The court's decision was published in December 2010 on the website of the court (1C_285/2009; an official publication in the official collection is foreseen).
The court's reasoning was as follows:
The court first analyzed whether or not dynamic IP addresses may be considered personal data. It held that this question could not be answered in the abstract but that the concrete circumstances of the particular case must be taken into account. According to the court, the decisive element is whether the person processing the data, or third parties who are interested in identifying the individual user can, based on common experience, be expected to undertake the effort to make such identification. The court further held that in order for the data to qualify as personal data, it is not necessary for the person processing it (i.e. Logistep AG) to be in a position to identify the individual behind the data itself. Rather, it is sufficient if the recipient of the data (i.e. the copyright holder) may do so. Since Logistep AG's business model consists of allowing copyright holders to identify the person behind the data by filing a criminal complaint and accessing records during the criminal proceedings, the court held that in these specific circumstances the dynamic IP addresses are personal data. Therefore, the Swiss Data Protection Act applies to the processing undertaken by Logistep AG.
Second, the court held that Logistep AG's processing of the dynamic IP addresses violated the principles of purpose limitation and transparency as set out in Art. 4 paras. 3 and 4 of the Swiss Data Protection Act and thus breached the privacy of the persons concerned. Although the court recognized that such a breach may be justified by a prevailing private or public interest, it held that the existence of such a prevailing interest may only be admitted very restrictively. In this respect, the court ruled that Logistep AG's economic interest in obtaining remuneration for its services, the interest of the copyright holders in enforcing their rights, as well as the public's interest in efficiently fighting against copyright infringement do not prevail over the importance of the privacy interest being breached. The court also held that the activity of Logistep AG – i.e. searching in P2P-networks for copyright protected works and storing data about the persons offering such works for download – is a method, which due to the absence of a statutory regime in this area leads to uncertainty in relation to the methods used on the internet as well as in relation to the type and scope of the data collected and their processing. In particular, the court noted that the storage and possible use of the data outside of ordinary court proceedings are not clearly defined. Based on the foregoing, the Swiss Federal Supreme Court ordered Logistep AG to cease any data processing in the area of copyright and to refrain from forwarding the data it had already collected to the copyright holders.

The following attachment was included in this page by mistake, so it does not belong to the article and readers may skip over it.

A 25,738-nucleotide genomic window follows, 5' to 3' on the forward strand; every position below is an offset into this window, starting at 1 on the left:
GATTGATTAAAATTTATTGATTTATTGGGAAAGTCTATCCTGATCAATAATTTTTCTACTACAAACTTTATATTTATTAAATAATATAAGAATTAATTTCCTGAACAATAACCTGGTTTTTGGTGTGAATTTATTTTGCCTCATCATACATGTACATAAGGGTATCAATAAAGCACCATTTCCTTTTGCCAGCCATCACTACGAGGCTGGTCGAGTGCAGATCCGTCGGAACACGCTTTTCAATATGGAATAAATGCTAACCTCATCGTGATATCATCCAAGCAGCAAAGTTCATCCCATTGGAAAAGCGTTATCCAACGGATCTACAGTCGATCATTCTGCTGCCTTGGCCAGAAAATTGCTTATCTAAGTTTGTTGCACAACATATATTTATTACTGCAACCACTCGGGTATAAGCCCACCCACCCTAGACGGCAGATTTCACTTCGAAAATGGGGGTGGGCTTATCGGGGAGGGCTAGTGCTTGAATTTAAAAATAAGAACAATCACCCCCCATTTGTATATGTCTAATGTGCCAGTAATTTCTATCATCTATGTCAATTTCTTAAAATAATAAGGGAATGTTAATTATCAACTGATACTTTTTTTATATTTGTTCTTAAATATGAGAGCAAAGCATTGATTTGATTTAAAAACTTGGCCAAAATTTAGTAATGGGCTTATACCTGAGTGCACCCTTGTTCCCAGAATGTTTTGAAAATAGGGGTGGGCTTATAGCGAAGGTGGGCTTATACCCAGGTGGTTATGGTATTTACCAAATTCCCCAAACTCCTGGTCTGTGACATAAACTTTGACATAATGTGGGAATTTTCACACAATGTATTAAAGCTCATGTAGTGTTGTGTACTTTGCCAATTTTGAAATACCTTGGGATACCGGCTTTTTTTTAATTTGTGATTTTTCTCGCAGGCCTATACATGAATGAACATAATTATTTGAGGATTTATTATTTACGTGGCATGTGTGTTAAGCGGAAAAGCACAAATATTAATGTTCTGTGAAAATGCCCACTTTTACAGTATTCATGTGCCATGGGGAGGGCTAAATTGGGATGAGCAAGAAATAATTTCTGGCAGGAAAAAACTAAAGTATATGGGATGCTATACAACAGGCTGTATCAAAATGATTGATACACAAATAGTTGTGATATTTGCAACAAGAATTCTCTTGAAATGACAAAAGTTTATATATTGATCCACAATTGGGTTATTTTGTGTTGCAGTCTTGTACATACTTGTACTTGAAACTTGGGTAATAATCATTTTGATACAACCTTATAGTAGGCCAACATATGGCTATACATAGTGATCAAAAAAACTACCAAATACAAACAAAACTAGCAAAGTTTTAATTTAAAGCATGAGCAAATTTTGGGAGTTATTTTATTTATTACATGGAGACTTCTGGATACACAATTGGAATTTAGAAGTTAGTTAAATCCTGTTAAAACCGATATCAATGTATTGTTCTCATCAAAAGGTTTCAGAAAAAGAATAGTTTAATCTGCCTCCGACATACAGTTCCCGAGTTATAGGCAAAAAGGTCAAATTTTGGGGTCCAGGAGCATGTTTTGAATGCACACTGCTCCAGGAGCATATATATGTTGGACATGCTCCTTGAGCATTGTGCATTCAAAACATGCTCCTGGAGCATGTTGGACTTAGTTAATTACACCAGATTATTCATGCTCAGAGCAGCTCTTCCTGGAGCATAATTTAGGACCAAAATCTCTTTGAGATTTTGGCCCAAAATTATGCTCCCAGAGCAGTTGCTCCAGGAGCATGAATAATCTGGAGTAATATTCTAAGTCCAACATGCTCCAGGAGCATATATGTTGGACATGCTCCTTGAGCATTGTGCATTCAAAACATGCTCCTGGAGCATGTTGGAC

The Court's decision is subject to several criticisms: First, it is questionable whether the dynamic IP addresses, as processed by Logistep AG, qualify as personal data. In fact, a recent decision of the German Hanseatisches Oberlandesgericht (decision 5 W 126/10, 3 November 2010) reached the opposite conclusion. The German court determined that since it is not possible for Logistep AG to identify the person behind the dynamic IP addresses through ordinary means and without additional information, IP addresses collected by Logistep AG do not qualify as personal data under the German data protection legislation. Second, the Swiss Federal Supreme Court did not fully consider all aspects when balancing the private and public interests at stake in collecting the dynamic IP addresses against the breach of the privacy of the persons concerned. In particular, the court did not sufficiently take into account the fact that other than the purely private interests of Logistep AG, there is an important public interest in enforcing the provisions of copyright law, infringements of which are explicitly criminally sanctioned. Finally, the court did not sufficiently take into account the interests of the copyright-holders in being able to enforce their rights. Stated bluntly, the Swiss Federal Supreme Court gave more weight to the privacy interests of the copyright infringers than to the legally protected interests of the copyright holders, thus leaving the latter with very little protection against online copyright infringements. Hopefully this decision will remain an isolated instance and its reasoning will be reconsidered when applied to similar sets of facts.
Excerpt from www.data.protection.ch Copyright Walder Wyss Ltd., Zurich, Switzerland
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